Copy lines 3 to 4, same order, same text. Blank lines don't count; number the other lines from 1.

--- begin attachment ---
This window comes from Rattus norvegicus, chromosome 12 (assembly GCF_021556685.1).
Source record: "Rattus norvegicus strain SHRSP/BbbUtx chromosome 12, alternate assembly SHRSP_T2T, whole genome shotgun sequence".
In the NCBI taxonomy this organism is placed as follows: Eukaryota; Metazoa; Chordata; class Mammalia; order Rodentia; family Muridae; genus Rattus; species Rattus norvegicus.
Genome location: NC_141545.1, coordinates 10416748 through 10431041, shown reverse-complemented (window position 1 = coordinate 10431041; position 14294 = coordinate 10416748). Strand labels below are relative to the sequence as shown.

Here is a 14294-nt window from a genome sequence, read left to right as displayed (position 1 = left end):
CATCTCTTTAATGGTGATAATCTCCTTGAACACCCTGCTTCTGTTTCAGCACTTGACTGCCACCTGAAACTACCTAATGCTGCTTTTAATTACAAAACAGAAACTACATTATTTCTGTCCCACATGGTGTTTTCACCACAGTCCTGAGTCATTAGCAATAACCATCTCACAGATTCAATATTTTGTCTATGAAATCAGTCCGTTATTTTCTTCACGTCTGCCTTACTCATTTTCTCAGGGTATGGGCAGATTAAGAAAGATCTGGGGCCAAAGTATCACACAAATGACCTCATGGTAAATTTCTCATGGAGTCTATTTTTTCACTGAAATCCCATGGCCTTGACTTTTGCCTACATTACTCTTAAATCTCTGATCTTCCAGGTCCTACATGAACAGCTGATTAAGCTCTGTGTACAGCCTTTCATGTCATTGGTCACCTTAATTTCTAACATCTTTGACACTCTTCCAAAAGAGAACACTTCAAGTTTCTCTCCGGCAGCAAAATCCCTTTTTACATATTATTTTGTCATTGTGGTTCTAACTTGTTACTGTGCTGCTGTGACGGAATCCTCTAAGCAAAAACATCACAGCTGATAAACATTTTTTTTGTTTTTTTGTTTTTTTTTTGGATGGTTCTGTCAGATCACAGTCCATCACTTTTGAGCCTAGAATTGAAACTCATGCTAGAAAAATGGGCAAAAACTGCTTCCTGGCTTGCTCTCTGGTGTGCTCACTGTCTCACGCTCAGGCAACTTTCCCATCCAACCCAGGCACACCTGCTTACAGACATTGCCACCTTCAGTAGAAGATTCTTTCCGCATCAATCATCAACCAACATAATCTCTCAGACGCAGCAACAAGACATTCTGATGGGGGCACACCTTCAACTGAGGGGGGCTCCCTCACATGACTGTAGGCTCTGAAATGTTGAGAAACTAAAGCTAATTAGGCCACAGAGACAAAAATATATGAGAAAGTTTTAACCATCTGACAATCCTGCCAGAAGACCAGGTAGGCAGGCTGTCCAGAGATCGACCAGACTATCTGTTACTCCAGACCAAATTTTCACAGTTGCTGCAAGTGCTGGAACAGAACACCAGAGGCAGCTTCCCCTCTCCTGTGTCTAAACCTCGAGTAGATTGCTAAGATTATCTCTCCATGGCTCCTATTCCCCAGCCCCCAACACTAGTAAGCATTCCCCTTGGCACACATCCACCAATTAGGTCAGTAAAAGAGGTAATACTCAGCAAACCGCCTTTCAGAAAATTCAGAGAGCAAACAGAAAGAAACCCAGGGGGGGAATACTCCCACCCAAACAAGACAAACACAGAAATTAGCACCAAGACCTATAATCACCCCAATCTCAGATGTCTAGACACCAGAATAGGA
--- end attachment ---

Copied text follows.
In the NCBI taxonomy this organism is placed as follows: Eukaryota; Metazoa; Chordata; class Mammalia; order Rodentia; family Muridae; genus Rattus; species Rattus norvegicus.
Genome location: NC_141545.1, coordinates 10416748 through 10431041, shown reverse-complemented (window position 1 = coordinate 10431041; position 14294 = coordinate 10416748). Strand labels below are relative to the sequence as shown.